Huawei’s security troubles are hardening into a fight between the US and China

Telecom companies around the world have been struggling with Huawei for months. The United States effectively locked the company in the US telecommunications network for national security concerns. But not everyone is confident that Huawei is a threat because the rest of the world faces the same choices. Most US experts know that Huawei's risk to the Chinese government is dangerous in itself, but over time it is becoming increasingly difficult to ignore the national divide.

This week was more political than political. On Friday in Geneva, ITU director Hulin Zhao said publicly against the ban. "If you find something wrong, you can blame and blame [Huawei]," Cho said. "But if we do not need to blacklist them, I think this is not fair". Zhao was born in China and worked before moving to the United Nations Telecommunication Union from the Ministry of Government Affairs. He will not worry about lack of evidence for the company.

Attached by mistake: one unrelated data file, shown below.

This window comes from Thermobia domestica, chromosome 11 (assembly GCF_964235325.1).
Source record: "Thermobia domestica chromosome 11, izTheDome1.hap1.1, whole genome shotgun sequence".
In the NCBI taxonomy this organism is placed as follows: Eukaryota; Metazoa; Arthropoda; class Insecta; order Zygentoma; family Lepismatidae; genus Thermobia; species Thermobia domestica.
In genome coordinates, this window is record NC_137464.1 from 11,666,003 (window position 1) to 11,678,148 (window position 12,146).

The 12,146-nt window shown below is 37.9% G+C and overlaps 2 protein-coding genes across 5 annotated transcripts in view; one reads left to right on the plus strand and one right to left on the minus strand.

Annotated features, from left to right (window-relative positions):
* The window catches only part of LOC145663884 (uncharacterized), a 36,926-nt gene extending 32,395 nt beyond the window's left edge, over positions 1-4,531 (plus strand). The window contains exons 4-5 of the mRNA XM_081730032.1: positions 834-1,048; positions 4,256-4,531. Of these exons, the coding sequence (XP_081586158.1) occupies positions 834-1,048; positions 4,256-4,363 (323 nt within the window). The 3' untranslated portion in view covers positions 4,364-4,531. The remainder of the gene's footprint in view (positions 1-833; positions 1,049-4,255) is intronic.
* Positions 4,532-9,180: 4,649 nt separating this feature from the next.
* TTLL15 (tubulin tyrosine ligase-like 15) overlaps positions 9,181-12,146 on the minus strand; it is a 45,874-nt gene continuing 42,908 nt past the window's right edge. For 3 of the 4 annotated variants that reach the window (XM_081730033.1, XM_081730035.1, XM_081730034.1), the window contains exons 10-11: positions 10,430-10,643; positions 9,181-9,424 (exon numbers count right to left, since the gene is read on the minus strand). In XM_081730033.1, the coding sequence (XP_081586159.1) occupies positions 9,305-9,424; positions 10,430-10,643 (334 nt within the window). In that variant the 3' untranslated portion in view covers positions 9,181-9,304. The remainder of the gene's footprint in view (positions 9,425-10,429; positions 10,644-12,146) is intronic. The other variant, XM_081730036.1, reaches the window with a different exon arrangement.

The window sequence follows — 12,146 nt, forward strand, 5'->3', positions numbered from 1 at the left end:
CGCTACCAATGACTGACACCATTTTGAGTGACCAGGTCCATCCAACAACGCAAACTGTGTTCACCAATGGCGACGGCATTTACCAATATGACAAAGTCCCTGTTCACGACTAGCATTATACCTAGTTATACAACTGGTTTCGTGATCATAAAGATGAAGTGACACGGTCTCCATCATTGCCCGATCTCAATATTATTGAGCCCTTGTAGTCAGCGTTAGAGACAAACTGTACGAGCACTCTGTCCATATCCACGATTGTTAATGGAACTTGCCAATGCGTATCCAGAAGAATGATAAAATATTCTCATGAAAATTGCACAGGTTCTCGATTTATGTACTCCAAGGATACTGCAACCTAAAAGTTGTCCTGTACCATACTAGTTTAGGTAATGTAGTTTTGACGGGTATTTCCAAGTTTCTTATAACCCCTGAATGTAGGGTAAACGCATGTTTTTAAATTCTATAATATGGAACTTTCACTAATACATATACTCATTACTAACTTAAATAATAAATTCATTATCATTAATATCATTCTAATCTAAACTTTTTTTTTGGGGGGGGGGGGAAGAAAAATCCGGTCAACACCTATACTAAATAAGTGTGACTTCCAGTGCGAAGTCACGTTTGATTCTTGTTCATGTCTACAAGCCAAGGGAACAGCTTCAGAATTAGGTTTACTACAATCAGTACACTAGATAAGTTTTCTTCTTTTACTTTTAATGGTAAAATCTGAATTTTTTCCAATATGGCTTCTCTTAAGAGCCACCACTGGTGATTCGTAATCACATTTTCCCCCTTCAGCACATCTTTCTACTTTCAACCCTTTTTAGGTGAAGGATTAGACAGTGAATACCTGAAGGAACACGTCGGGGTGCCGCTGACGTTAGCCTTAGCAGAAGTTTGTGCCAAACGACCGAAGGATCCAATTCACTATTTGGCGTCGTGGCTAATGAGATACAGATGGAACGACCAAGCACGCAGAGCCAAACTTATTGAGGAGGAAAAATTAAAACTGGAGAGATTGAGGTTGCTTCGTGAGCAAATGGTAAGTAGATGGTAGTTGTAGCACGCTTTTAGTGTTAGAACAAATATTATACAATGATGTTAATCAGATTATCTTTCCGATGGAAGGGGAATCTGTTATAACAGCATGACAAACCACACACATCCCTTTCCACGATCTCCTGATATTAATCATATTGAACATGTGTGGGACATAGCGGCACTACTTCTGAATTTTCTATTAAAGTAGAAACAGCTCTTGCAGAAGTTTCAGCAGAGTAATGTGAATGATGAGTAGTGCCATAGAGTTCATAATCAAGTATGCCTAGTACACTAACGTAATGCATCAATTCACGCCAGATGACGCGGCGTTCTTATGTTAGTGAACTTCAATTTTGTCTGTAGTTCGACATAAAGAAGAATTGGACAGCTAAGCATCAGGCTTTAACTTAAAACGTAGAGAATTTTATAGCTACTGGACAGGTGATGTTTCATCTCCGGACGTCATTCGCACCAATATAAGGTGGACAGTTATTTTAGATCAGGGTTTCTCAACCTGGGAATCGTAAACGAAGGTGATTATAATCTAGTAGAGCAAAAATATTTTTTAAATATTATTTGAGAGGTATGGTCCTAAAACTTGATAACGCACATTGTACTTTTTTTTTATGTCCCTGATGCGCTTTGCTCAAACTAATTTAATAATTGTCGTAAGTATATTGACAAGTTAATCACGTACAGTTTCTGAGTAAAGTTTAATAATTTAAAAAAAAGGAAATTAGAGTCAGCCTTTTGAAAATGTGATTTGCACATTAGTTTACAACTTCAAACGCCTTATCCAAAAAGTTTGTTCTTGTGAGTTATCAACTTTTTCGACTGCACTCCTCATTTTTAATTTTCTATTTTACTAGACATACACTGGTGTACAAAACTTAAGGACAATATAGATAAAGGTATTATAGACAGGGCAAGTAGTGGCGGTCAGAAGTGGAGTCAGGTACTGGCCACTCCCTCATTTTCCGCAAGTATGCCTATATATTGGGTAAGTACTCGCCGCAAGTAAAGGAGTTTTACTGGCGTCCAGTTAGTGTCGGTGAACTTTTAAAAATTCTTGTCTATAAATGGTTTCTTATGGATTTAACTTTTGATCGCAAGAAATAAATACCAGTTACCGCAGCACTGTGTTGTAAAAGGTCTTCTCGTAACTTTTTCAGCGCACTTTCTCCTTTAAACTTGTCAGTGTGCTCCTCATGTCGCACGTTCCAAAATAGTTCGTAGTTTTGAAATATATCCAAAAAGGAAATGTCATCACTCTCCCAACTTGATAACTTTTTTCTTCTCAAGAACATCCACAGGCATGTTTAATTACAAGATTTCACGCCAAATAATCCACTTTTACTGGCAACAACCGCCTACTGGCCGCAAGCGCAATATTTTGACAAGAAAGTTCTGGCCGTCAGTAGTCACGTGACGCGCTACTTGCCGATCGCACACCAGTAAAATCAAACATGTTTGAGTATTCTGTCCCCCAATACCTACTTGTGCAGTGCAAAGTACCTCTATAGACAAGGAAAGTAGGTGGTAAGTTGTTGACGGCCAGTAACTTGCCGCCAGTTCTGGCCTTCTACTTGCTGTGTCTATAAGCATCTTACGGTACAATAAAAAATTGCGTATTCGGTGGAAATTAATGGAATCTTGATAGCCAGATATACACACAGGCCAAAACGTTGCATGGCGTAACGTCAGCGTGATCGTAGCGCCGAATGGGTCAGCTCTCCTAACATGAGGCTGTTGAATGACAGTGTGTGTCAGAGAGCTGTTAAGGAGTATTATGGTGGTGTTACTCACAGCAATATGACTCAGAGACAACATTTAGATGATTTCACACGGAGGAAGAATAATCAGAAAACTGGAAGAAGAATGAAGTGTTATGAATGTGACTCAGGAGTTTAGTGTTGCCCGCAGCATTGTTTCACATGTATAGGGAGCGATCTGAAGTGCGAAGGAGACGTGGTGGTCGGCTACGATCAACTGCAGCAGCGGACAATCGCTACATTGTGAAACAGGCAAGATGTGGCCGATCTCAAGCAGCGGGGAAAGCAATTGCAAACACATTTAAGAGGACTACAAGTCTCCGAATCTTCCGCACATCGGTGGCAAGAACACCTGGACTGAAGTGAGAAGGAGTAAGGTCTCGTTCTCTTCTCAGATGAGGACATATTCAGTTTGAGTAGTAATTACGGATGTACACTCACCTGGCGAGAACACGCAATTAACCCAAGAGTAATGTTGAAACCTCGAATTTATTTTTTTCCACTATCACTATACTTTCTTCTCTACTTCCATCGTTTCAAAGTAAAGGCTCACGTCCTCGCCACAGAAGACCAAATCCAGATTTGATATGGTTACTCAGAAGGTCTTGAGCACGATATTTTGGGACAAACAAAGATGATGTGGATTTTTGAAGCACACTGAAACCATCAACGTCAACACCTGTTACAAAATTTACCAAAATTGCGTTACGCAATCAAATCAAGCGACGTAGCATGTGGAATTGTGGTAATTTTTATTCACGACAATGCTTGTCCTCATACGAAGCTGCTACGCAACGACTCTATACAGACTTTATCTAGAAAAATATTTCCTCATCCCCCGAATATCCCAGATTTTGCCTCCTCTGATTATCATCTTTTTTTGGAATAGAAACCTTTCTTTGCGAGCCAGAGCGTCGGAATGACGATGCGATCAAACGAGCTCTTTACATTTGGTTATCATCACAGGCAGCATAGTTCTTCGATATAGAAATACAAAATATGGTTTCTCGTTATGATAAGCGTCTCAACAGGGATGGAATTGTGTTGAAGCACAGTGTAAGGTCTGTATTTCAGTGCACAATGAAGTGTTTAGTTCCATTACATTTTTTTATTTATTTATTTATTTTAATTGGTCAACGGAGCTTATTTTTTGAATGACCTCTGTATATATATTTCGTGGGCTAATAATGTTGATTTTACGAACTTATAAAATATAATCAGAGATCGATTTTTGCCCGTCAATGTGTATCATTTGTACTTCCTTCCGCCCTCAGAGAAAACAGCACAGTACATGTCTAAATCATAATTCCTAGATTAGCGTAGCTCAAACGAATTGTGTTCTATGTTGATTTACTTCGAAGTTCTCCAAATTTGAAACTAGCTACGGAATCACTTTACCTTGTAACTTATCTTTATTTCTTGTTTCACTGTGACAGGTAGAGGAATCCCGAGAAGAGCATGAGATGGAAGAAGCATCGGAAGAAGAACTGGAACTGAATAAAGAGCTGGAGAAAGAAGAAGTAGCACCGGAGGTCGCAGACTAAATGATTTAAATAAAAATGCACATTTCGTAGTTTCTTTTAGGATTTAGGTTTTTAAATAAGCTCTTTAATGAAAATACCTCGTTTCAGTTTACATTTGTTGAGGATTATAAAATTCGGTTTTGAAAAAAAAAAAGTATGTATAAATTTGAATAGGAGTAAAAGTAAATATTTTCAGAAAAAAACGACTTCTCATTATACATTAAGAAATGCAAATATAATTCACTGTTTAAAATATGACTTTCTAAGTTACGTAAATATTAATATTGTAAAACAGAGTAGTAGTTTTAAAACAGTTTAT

At the same time, US officials insist that all Chinese companies are potentially usable. Chris Krebs, Director of Cyber ​​Security and Infrastructure at DHS at Thursday's Cyber ​​Security Forum, said the main concern is the legal system of origin rather than the specific product being shipped.

"Our focus is not on the country or the country of origin, but on what legislation the product will potentially be affected," Krebs said. The same logic can be applied to other Chinese companies or Russian exports, such as Kaspersky Lab's anti-virus software. As Krebs said, "The rise of a dictatorial state and the way technology operates"

Other readers will agree in many ways. However, it is increasingly difficult to see how the argument can be resolved through technical analysis. Increasingly, the fight against Huawei looks like a fight between the United States and China, and everyone else is in the middle. And this week's statement will continue if any signs continue.

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